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Mauritius, the new destination for dirty money

Last updated on: November 11, 2011 13:55 IST

Mauritius, the new destination for dirty money

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Vicky Nanjappa

High interest rates, minimal documentation and an unresponsive government are enough incentives for terror financiers and politicians to stash away their ill-gotten wealth in Mauritius. But does the world, especially India, realise the inherent dangers, asks Vicky Nanjappa

Very recently, a politician who was about to lose face parked a large amount of money in a bank in Mauritius, the islands off south-east Africa. A confidential document shows that post WikiLeaks and the Swiss bank controversy, many money transactions have shifted to banks in Mauritius.

An International Monetary Fund report states that the risk of money-laundering has increased in Mauritius. The bigger worry is that wherever there is black money, terror follows suit.

What started as a fund-parking zone for terror groups in benami names has now attracted money-launderers as well.

Indian Intelligence Bureau officials told rediff.com that a lot of investments are being made in Mauritius and that it has become very difficult to track the original source of the money.

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Image: A view of Port Louis, capital of Mauritius

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People have been found to be investing money in the names of their brothers or distant relatives and hence the trail becomes extremely difficult unless and until there is proper assistance from the officials of that country.

Even terrorist organisations, who are supported by the well-established Dawood network, have been investing in a great deal of property in Mauritius. Trails of these investments can also be found in countries like Malaysia and Singapore, say sources.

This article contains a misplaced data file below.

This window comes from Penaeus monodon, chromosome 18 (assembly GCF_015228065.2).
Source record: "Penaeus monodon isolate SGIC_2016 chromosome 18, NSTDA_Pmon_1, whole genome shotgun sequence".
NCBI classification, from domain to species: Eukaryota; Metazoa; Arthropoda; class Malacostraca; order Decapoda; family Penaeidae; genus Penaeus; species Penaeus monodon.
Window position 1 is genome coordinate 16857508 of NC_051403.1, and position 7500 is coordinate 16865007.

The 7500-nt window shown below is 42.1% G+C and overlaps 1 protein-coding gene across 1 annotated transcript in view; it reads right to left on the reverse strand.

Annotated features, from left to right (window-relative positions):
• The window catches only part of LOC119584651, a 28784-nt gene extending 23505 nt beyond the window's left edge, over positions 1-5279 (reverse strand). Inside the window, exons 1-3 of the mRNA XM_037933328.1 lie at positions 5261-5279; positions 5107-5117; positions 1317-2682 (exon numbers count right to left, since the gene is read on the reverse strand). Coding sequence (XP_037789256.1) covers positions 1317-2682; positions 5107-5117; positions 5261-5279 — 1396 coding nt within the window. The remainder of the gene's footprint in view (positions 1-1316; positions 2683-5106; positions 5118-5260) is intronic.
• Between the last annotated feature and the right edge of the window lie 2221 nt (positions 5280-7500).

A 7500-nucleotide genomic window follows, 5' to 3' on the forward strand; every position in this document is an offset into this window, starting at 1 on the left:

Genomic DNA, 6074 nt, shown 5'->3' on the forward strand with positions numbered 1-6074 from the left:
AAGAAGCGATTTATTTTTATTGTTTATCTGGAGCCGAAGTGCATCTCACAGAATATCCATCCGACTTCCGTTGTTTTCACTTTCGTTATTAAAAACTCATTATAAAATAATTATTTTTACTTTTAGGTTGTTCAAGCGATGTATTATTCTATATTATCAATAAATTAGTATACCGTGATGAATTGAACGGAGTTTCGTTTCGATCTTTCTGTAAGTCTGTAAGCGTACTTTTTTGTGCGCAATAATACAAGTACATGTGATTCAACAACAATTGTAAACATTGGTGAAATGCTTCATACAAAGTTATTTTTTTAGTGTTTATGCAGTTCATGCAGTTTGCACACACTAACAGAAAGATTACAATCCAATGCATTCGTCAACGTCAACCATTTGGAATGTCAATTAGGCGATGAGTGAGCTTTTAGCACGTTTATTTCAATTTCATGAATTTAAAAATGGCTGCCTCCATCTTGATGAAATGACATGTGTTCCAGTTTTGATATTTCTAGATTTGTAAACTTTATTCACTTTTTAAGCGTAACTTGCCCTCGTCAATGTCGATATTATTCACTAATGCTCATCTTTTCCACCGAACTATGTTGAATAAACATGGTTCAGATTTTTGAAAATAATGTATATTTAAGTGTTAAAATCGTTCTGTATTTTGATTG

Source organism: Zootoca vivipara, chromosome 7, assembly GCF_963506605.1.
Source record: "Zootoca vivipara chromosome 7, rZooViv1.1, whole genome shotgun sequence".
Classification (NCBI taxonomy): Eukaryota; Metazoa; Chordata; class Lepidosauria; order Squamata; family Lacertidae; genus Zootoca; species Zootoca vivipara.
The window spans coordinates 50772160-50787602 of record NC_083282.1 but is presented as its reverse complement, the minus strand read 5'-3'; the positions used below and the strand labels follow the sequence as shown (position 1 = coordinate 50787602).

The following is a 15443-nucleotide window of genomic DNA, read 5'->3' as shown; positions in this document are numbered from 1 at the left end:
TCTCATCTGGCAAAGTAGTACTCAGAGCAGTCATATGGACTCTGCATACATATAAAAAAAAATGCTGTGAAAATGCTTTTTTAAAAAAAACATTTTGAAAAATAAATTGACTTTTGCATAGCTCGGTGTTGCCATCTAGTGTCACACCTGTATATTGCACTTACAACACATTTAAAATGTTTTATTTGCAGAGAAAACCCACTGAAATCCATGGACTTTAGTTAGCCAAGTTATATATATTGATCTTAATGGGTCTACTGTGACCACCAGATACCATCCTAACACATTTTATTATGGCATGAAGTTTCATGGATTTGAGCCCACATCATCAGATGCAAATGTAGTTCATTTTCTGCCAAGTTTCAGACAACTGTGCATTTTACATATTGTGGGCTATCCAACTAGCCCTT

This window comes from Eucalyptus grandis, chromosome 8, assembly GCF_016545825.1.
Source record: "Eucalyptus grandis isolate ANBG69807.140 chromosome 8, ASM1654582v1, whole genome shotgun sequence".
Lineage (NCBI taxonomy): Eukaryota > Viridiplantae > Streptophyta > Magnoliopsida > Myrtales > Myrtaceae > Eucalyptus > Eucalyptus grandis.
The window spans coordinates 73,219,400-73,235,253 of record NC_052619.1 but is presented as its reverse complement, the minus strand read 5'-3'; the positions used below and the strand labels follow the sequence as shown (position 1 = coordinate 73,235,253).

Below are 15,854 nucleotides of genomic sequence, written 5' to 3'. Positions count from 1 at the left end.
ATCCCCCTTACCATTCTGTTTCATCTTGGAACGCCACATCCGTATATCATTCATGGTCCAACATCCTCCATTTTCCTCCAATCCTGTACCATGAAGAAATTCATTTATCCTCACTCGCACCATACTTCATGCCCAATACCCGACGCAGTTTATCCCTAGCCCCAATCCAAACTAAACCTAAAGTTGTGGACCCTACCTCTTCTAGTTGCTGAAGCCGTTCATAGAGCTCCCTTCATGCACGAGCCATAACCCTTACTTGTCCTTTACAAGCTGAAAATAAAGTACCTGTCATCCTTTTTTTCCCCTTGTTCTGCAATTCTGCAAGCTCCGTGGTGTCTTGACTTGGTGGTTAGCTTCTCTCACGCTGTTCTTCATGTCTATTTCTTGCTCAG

Besides, investigators also say that there is a lot of mixed funding that could be found in these countries.

 

Not ruling out a nexus between some terror groups and politicians who have used these countries as a safe parking ground for their funds, investigators believe there is a need to thoroughly investigate these cases and also bifurcate the two forms of money being parked over here.

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The IB says there is a need to scrutinise the banks or financial institutions in particular, as they have become extremely liberal in nature and have been offering sops to attract money-launderers.

Interest rates of over 20 per cent, very little questioning and documentation have made parking of illegal money very easy. Moreover, they favour investments from non-residents.

For the IB, the bigger headache has, however, been the parking of terror funds in Mauritius. And it is going unnoticed by the country's government.

The international community is yet to wake up from slumber on the issue (as they did in the case of the Swiss bank accounts) and until there is a proper awareness the issue is likely to remain unresolved for many years.

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While India claims that it needs the support of the international community in resolving this menace, the rest of the world feels that a lot of money that is being pumped into the country is done through the underworld and the drug cartel operating out of India.

The international community states that the money that is being raised through these operations is used directly to fund terror. The hawala remittances from India have been emerging from Kerala. However, there are trails to show that such money is also being pumped into Mauritius.

Various reports show that in the past three years hawala transactions pumped into these countries by the underworld/drug cartel and kin of politicians amount to nearly Rs 2000 crore. All this money, according to the report, was initially shown as an investment from India, but mysteriously vanished once it reached these tax havens.

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The IB says there is a clear bifurcation in the manner in which these terror groups have been working. While using these tax havens to park their funds, they have also ensured that none of their modules have been operating from these places, in a deliberate ploy to avoid facing too much heat in one particular country.

A group like the Lashkar-e-Tayiba has very safely installed its modules in countries such as Nepal and Maldives and they use the funds from the tax havens to take their activity forward. In fact, in a country like Maldives they have managed to spread over the 300-odd isolated islands and set up bases rapidly.

Today, according to intel inputs, they have over 1000 operatives at their disposal.

India, thus, has its task cut out. But making things worse for it is the fact some politicians too have been using these tax havens. This gives terror financiers automatic protection, since the resolve to track the money is weakened thanks to the involvement of high-profile personalities.

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